Since Gibralter sits right off the coast of their country, the Spanish would like it back. The Brits, having had it weighing their necks down for the past 400 years, aren’t averse except for the huge RAF airstrip – but the people living there don’t want to go. Most speak some form of Spanglish. In addition, Spain owns some properties off the coast of Morocco that the Africans would very much like back, but does that make sense to the Spanish? No. The whole situation was a bit much for this American. Of course, why and how we have a tiny piece of Cuba has never made sense to me either…

It’s like that annoying moment in Sid Meier’s Civilization when you realize those foreign troops running across your continent have created a city on your coast and there’s nothing you can do about it. You are invited to watch as they discover a technology advancement (no scribes please).

Not First on the List

Barbary ApeI think the author found this country to be a bit like I found Sea World in San Diego last winter: Lovely dolphins, lots of kitsch and blaring music. Super touristy, and politically charged. In the modern era, Gibralter seems to have more history than culture. I kept hearing the song “Torremolinos” – from Monty Python’s “Spam and Chips” clip.

The history of the island was super interesting – a strategic launching point for troops against the French and the Spanish…the Moors…whoever. One of the generals was a vegetarian, I remember that because it was so odd for the time period. Between sieges, famines, and disease, the population of the place went through a lot.

Good writing – Colin teased out all the humorous bit, as usual. The unintentional humor of the signs in the museum was my favorite – or maybe the Last Gift Shop in Europe (closed). Didn’t make me want to visit. Don’t know that it could be done, with so many more interesting bits of the world unvisited by me. I’d rather go back to Cornwall, or off to the real Spain or the Basque country.

When Adam Lacroft Met Death (Venezuela)

Adam Lacroft book coverby Carlos Paolini (no relation to Christopher)

I recently read that God is a process, not a being. In this novel, Death is a person, not a process – and she’s a leetle pissy. Alternately known as Eve, Helena, Anna, etc., Death is a hot girl in a polka-dot dress…(young male narrator)!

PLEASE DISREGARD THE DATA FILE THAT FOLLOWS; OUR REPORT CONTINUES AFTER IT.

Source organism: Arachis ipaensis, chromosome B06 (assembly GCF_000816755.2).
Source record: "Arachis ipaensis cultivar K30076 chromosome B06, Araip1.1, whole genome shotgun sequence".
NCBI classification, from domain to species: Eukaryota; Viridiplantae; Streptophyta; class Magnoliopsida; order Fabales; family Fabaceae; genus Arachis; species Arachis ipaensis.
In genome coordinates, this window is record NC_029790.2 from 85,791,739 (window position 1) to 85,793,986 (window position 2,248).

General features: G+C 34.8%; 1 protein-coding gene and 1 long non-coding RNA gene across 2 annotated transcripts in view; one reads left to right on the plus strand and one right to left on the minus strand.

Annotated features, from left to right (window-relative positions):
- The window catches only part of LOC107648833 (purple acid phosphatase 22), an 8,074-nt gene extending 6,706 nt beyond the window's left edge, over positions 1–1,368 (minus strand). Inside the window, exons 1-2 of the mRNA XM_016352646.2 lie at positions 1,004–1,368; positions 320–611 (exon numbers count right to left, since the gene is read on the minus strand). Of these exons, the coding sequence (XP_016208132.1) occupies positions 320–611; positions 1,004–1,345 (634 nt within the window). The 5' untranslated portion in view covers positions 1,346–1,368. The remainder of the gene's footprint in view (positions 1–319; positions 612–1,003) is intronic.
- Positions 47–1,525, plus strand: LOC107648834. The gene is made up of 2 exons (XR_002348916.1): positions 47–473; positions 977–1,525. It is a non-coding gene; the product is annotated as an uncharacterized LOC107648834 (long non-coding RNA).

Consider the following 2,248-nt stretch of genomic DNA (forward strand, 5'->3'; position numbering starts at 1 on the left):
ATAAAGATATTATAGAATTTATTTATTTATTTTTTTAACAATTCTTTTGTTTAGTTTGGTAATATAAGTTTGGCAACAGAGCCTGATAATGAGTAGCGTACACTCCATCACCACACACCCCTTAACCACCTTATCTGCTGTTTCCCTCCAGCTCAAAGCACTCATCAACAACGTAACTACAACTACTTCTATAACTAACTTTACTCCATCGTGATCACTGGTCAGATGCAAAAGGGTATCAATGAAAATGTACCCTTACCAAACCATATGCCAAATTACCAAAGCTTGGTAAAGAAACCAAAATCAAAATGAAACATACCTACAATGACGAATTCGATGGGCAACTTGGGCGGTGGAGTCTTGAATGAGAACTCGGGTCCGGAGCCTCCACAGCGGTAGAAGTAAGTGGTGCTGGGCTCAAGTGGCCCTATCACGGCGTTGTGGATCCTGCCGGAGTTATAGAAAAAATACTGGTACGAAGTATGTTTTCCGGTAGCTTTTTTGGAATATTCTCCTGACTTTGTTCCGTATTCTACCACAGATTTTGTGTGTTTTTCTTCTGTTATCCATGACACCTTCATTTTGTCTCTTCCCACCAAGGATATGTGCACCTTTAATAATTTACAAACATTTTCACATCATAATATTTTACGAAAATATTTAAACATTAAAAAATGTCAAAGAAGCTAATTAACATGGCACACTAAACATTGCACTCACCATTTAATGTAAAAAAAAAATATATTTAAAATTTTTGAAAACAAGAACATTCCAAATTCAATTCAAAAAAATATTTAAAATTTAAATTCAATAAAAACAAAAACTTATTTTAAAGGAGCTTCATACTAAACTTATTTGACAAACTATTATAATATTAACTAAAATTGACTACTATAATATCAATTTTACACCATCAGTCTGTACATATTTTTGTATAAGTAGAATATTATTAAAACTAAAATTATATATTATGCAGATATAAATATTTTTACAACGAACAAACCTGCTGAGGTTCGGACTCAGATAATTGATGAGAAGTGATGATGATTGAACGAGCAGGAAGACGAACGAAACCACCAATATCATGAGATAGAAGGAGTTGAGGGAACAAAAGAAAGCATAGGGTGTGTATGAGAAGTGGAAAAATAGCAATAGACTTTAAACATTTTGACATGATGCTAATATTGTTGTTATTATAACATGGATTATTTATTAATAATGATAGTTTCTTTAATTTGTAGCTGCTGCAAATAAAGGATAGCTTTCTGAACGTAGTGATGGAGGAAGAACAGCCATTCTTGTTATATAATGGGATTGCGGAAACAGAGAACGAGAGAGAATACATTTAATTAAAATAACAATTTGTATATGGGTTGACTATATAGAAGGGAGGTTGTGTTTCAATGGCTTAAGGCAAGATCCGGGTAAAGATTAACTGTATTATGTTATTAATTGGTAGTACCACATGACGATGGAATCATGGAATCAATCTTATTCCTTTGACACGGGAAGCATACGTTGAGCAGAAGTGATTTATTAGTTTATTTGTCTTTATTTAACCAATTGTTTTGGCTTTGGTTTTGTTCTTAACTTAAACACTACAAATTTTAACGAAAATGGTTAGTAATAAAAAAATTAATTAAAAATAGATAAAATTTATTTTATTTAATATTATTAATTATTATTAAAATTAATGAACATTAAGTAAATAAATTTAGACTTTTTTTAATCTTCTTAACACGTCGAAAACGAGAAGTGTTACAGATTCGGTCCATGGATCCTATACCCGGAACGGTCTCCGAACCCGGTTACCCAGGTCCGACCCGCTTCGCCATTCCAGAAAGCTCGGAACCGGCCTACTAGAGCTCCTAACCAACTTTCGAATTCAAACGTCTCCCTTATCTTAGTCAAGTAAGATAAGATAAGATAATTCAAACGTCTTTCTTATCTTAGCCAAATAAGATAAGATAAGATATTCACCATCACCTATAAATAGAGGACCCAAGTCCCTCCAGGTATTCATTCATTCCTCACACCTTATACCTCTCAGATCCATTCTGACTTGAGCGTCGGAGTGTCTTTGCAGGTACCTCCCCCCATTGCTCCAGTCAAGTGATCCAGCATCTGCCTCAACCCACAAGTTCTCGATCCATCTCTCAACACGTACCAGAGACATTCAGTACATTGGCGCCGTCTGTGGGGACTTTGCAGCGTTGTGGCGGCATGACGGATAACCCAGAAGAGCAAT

Like many beautiful creatures, Death is lethal. She tricks Adam and other humans into accepting contracts with her by withholding part of the information. (Remind you of anyone? At one point Adam jokes that he doesn’t play the fiddle.)

Possibly like his writer creator, Adam hates math (“if it were a physical entity I’d punch it in the face”) and spends time in graveyards because they’re cool. (Well, that’s how *I* feel anyway…)

“The graveyard was about a hundred acres of marble, granite, iron and bronze structures that pledged to protect the remains of something useless to most, but worth the world to a few, at the cost of their own degradation. I found them inspiriang and Erica was someone I wanted to share that with.

Venezuelan Map“I pulled in through the big iron gates and parked in the desolate lot. I grabbed my backpack and the picnic basket and escorted her all the way to the spot I wanted to set up in. It was a twenty-minute walk, but every time Erica complained I hit her in the back of the head with a stick. I learned that from the cattle wranglers in Venezuela.”

Cool Bits:

  • The “Death Signature” –a live tattoo which allows the contracted human to speak to Death at any time
  • Where Death comes from (was she always Death?)
  • Her grievances with Life and Adam’s argument with her
  • The Spanish language interplay between Adam and Erica — Her family is from Argentina so he makes fun of her accent

2 mistakes I made with this book:

1) I almost didn’t buy it because I read “Bolivarian Republic of Venezuela” somewhere (not in relation to the book) and I have already done Bolivia.

2) I thought the book was set in Caracas, but the author was born there; the book is set in the US.

It didn’t matter because I enjoyed the book a lot! And anyway most of it takes place in generic space – it isn’t a place-driven novel.

Who Are These Characters, Anyway?

pastelesAdam is well-drawn: By turns cocky, silly, vulnerable, and just plain scared and angry. No matter what, he’s not about to just lay down and well…die. Or to let the things he love most be taken from him, even by Death.

Erica too is brave and smart. no “girl” stereotypes here, and…

Death is appealingly mysterious and even vulnerable at times.

The book is not without humor either.I caught maybe three sentences I thought needed minor editing, but nothing that pulled me out of the story. I enjoyed this book a lot. Great effort from a new author (published 2013 I believe and it seems there will be a sequel).

The Last Word

Five pasteles with awesome sauce!